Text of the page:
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Giant Google Gets Rivalry From Tiny Firm

Google's small-business apps are outdone, in some ways, by HyperOffice.

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) -- Here's a hot question for a hot summer day: Who's the better small-business office play? Web giant


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or tiny Rockville, Maryland-based



Google is certainly "Googlian" scalewise. The company brags that 25 million people use its email, word processing and spread sheets on its free Google Apps product, with about 2 million forking over $50 a year for the hosted Google Apps Premier service.

HyperOffice, on the other hand, a 30-person firm started in 1998, claims just 300,000 customers for a similar offering of email, calendaring and the like -- albeit presented in a more controlled, high-touch, service-oriented offering.

Sounds like Google's got HyperOffice smoked, right? Well, maybe not. HyperOffice commands about $100 a person per year, or basically double what Google charges. And Google's 2 million paying customers amount to a measly 1% take rate when you consider that Gmail -- the heart of Google Apps -- is probably used by at least 150 million users. And HyperOffice is doing nothing but growing.

"We see our market up 15% per year, minimum," says Shahab Kaviani, executive vice president for marketing at HyperOffice. "Small businesses want to know that someone out there is backing them up on their office tools."

So what does it take for a 30-person small business to compete with the biggest, baddest technology company on the planet? I took HyperOffice for a test demo for the past few weeks to find out.

What you get:

No big surprise here: HyperOffice is a fully supported collaboration work environment aimed at small businesses.

HyperOffice is simple: It is basically a Web-based version of Microsoft's mail, calendaring and task-management heavyweight Outlook, with functions like tasks, news readers, documents, links, Wiki and group collaboration baked in. It's all here: the familiar Outlookish splash page with news, meetings, new mail and other information. It has a nicely done column down the left of the page for other features like documents and collab tools.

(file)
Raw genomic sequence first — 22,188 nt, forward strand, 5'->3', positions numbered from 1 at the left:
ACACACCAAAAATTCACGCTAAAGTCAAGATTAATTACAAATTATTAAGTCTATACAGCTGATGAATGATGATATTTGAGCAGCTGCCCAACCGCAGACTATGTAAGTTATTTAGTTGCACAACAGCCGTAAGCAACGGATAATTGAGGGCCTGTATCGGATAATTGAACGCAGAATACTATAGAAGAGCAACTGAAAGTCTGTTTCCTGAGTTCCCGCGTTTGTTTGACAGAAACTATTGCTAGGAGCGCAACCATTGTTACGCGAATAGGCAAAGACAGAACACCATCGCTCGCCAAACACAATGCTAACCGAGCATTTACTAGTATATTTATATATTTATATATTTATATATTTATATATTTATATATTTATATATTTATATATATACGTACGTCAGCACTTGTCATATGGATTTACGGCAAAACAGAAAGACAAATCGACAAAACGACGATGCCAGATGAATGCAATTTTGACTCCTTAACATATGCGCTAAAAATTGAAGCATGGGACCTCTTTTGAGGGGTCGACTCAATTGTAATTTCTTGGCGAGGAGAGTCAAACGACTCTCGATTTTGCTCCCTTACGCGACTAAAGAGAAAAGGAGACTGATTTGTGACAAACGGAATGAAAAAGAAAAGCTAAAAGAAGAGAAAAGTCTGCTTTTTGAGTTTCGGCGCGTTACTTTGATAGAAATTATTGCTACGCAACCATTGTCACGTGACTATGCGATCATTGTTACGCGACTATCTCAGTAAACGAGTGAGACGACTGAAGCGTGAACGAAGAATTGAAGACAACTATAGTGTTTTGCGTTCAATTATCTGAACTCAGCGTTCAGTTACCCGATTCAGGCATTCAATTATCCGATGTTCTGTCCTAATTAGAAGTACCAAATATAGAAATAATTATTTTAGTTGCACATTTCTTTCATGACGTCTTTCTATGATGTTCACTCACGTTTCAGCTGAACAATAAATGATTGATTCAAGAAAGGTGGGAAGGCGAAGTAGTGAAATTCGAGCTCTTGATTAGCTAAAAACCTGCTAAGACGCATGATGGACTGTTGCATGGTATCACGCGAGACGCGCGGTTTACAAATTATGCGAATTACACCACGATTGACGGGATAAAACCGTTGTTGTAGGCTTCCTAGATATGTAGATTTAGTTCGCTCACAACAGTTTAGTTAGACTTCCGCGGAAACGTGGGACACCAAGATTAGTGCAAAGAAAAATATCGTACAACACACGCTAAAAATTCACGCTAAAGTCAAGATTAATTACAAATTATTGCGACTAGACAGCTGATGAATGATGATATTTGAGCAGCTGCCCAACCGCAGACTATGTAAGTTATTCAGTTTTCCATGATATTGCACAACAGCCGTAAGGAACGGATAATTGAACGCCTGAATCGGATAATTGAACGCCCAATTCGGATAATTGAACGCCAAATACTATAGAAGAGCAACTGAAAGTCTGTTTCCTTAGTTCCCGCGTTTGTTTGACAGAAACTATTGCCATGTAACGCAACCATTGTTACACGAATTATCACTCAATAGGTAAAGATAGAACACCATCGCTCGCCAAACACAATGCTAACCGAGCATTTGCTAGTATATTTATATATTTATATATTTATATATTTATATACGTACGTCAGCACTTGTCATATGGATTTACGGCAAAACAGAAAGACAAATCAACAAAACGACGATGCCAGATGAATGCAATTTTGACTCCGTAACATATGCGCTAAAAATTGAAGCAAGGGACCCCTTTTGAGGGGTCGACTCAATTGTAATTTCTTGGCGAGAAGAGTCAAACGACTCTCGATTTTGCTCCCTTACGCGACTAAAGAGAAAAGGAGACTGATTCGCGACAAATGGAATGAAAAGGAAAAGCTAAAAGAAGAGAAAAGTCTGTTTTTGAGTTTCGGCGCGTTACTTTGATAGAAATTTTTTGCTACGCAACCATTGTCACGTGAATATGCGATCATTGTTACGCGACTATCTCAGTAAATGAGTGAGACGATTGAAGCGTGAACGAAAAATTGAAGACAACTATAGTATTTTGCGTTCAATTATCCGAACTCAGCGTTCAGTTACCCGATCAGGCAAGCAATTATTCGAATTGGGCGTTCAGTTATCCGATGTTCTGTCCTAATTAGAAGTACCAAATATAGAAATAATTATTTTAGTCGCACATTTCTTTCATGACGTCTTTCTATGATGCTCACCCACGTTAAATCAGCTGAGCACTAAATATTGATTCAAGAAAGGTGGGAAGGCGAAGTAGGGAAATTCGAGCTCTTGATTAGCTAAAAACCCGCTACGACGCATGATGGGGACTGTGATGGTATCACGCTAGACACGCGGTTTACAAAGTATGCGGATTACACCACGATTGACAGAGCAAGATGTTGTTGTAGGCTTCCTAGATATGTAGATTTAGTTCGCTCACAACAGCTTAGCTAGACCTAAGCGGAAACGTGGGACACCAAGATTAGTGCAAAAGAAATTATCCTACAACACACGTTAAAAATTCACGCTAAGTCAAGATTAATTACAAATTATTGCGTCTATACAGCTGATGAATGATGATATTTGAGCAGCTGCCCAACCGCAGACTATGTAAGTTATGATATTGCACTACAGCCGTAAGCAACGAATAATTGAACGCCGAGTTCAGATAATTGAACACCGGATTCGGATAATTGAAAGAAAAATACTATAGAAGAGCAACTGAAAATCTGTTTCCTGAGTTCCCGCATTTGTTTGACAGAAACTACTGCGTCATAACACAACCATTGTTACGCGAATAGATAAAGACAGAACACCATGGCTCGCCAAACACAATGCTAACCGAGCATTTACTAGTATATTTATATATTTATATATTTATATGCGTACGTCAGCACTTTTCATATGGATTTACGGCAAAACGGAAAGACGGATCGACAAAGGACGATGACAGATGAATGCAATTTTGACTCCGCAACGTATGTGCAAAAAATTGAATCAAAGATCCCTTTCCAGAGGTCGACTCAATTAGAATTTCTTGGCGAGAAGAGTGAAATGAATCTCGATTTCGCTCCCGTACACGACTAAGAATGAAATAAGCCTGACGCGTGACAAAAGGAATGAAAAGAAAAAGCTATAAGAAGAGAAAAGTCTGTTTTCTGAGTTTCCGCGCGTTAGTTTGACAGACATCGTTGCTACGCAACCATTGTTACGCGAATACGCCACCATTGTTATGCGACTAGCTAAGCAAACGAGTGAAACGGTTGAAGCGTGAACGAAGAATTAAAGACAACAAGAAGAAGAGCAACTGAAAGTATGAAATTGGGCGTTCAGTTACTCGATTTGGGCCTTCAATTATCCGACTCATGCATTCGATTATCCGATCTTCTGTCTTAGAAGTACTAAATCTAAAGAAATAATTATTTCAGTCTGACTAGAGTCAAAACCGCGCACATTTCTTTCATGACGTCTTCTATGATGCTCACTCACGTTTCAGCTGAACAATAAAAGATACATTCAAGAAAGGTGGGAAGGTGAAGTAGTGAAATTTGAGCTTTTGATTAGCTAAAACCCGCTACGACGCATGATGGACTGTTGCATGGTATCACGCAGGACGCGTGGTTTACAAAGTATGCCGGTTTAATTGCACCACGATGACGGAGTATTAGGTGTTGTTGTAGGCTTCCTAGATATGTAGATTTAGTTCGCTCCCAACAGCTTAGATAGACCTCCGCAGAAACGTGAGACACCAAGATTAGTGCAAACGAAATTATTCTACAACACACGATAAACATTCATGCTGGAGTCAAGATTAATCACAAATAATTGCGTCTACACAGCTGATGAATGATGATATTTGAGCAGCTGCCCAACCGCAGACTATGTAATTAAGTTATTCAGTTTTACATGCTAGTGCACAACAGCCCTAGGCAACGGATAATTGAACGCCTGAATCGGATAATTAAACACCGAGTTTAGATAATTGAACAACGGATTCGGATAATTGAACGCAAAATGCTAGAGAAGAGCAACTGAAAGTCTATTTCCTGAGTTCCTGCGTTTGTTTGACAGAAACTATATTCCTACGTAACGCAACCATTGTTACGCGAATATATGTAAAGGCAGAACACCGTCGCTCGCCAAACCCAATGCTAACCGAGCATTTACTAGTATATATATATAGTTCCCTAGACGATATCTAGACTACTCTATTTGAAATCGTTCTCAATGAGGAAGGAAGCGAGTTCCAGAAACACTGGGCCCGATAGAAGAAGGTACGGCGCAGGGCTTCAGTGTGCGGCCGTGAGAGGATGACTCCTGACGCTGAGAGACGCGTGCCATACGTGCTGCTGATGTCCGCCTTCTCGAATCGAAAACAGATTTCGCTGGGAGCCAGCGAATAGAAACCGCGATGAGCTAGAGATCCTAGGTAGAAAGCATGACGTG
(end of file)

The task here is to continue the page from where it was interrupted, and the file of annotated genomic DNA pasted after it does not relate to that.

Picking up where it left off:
I liked the super-clear delineation between personal and shared information, which is a major sticking point for most small businesses. And contacts, the pain in the digital butts of both Outlook and Google Apps, are smooth as silk in HyperOffice. For anybody who has struggled with Microsoft SharePoint or similar enterprise collab tools, HyperOffice is a major step forward.

The product is certainly up to small-business prime time.

What you don't get:

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HyperOffice's ease of use comes at a price. The software is nowhere near as sophisticated as other Web-based small-office tools.

Google Apps, for example, flat out crushes this product in terms of collaborative features and layout. In fact, HyperOffice is basically limited to mere downloading and updating files using


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Word, which really is not collaborative word processing at all. And HyperOffice is nowhere near as tricked-out as task management heavies like Liquid Planner, contact tools like BatchBook or Wiki work tools like Basecamp.

If you need high-powered, Web-based solutions for your business, HyperOffice is simply not for you.

Bottom line:

HyperOffice knows its market: technophobe small businesses that don't want to worry about their work flow but still want to swim in the Web-based business waters. If your firm is struggling with getting hip with working online, be sure to give the product a test drive. It's fast, easy and customer service and support is excellent.

But don't mistake HyperOffice for a true, first-rate Web tool. Compared to other full-powered Web office tools, it really is just AverageOffice.

-- Written by Jonathan Blum in New York


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Jonathan Blum is an independent technology writer and analyst living in Westchester, N.Y. He has written for The Associated Press and Popular Science and appeared on FoxNews and The WB.